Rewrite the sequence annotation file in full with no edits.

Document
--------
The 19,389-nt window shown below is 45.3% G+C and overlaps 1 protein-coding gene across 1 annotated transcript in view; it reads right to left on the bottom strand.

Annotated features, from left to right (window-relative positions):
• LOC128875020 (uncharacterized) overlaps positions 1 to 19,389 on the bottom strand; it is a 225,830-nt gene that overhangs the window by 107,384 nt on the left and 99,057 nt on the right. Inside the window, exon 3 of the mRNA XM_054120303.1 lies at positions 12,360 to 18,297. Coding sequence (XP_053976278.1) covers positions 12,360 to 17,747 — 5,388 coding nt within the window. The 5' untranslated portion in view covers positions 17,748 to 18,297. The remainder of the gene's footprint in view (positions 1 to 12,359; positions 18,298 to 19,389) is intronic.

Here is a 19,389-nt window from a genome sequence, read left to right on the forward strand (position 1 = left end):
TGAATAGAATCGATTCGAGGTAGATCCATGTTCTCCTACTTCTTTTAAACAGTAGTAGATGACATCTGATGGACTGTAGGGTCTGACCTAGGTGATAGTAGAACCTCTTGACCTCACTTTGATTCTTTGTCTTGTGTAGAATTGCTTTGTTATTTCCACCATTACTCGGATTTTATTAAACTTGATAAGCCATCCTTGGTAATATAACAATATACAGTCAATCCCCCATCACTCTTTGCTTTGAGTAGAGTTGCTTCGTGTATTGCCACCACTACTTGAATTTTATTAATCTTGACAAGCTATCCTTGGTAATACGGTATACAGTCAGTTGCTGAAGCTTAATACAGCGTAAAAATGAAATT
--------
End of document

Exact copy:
The 19,389-nt window shown below is 45.3% G+C and overlaps 1 protein-coding gene across 1 annotated transcript in view; it reads right to left on the bottom strand.

Annotated features, from left to right (window-relative positions):
• LOC128875020 (uncharacterized) overlaps positions 1 to 19,389 on the bottom strand; it is a 225,830-nt gene that overhangs the window by 107,384 nt on the left and 99,057 nt on the right. Inside the window, exon 3 of the mRNA XM_054120303.1 lies at positions 12,360 to 18,297. Coding sequence (XP_053976278.1) covers positions 12,360 to 17,747 — 5,388 coding nt within the window. The 5' untranslated portion in view covers positions 17,748 to 18,297. The remainder of the gene's footprint in view (positions 1 to 12,359; positions 18,298 to 19,389) is intronic.

Here is a 19,389-nt window from a genome sequence, read left to right on the forward strand (position 1 = left end):
TGAATAGAATCGATTCGAGGTAGATCCATGTTCTCCTACTTCTTTTAAACAGTAGTAGATGACATCTGATGGACTGTAGGGTCTGACCTAGGTGATAGTAGAACCTCTTGACCTCACTTTGATTCTTTGTCTTGTGTAGAATTGCTTTGTTATTTCCACCATTACTCGGATTTTATTAAACTTGATAAGCCATCCTTGGTAATATAACAATATACAGTCAATCCCCCATCACTCTTTGCTTTGAGTAGAGTTGCTTCGTGTATTGCCACCACTACTTGAATTTTATTAATCTTGACAAGCTATCCTTGGTAATACGGTATACAGTCAGTTGCTGAAGCTTAATACAGCGTAAAAATGAAATT